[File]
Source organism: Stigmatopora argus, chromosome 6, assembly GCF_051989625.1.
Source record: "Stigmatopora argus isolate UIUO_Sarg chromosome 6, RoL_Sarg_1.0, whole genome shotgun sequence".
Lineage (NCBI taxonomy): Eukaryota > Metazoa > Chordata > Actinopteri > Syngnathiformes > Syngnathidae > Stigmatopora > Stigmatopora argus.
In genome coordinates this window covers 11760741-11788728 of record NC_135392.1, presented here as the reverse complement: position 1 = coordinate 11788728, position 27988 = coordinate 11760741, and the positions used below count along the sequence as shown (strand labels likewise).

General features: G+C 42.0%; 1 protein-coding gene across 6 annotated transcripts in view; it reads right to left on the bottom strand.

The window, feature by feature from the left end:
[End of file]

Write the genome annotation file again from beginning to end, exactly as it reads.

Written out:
Source organism: Stigmatopora argus, chromosome 6, assembly GCF_051989625.1.
Source record: "Stigmatopora argus isolate UIUO_Sarg chromosome 6, RoL_Sarg_1.0, whole genome shotgun sequence".
Lineage (NCBI taxonomy): Eukaryota > Metazoa > Chordata > Actinopteri > Syngnathiformes > Syngnathidae > Stigmatopora > Stigmatopora argus.
In genome coordinates this window covers 11760741-11788728 of record NC_135392.1, presented here as the reverse complement: position 1 = coordinate 11788728, position 27988 = coordinate 11760741, and the positions used below count along the sequence as shown (strand labels likewise).

General features: G+C 42.0%; 1 protein-coding gene across 6 annotated transcripts in view; it reads right to left on the bottom strand.

The window, feature by feature from the left end: